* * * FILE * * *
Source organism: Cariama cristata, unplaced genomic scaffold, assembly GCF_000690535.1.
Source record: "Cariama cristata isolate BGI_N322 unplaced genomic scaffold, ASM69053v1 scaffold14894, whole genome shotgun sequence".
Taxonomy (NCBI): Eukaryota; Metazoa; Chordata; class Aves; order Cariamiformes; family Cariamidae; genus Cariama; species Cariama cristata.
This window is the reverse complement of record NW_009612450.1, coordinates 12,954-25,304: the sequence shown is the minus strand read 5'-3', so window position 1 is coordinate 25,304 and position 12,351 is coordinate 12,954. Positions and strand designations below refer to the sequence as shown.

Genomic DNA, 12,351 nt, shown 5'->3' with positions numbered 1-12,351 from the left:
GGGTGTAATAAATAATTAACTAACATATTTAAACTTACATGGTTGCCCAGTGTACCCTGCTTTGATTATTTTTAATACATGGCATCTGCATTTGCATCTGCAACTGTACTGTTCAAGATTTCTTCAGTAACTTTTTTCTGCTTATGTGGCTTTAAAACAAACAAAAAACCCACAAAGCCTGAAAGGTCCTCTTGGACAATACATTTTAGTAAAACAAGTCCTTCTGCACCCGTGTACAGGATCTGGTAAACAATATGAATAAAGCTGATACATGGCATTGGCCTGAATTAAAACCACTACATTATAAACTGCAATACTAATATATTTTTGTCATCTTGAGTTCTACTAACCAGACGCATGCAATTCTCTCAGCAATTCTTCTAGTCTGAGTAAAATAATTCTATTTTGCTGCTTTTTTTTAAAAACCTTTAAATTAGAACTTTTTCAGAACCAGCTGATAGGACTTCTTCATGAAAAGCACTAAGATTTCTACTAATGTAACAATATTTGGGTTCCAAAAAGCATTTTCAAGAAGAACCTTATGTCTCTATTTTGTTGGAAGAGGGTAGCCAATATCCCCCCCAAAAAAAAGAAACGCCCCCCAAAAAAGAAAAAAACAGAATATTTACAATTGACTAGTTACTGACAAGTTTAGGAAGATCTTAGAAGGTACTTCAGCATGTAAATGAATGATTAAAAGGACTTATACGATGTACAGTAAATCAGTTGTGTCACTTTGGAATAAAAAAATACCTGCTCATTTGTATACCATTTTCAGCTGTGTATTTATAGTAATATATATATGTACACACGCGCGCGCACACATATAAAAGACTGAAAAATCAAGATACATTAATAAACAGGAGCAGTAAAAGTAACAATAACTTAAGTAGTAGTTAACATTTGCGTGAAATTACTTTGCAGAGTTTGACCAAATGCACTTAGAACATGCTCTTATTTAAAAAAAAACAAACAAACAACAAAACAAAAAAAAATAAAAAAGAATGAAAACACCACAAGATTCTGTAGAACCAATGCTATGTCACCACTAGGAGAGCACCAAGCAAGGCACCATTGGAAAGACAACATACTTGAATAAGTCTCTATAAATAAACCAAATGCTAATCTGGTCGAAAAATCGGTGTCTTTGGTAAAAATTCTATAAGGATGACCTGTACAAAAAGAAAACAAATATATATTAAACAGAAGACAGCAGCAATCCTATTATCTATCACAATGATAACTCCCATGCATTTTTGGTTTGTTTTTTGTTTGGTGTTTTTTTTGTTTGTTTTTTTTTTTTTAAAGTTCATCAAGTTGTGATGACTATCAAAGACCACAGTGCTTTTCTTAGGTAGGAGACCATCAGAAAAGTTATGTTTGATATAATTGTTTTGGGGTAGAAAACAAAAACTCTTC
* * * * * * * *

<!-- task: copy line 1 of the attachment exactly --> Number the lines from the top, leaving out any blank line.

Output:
Source organism: Cariama cristata, unplaced genomic scaffold, assembly GCF_000690535.1.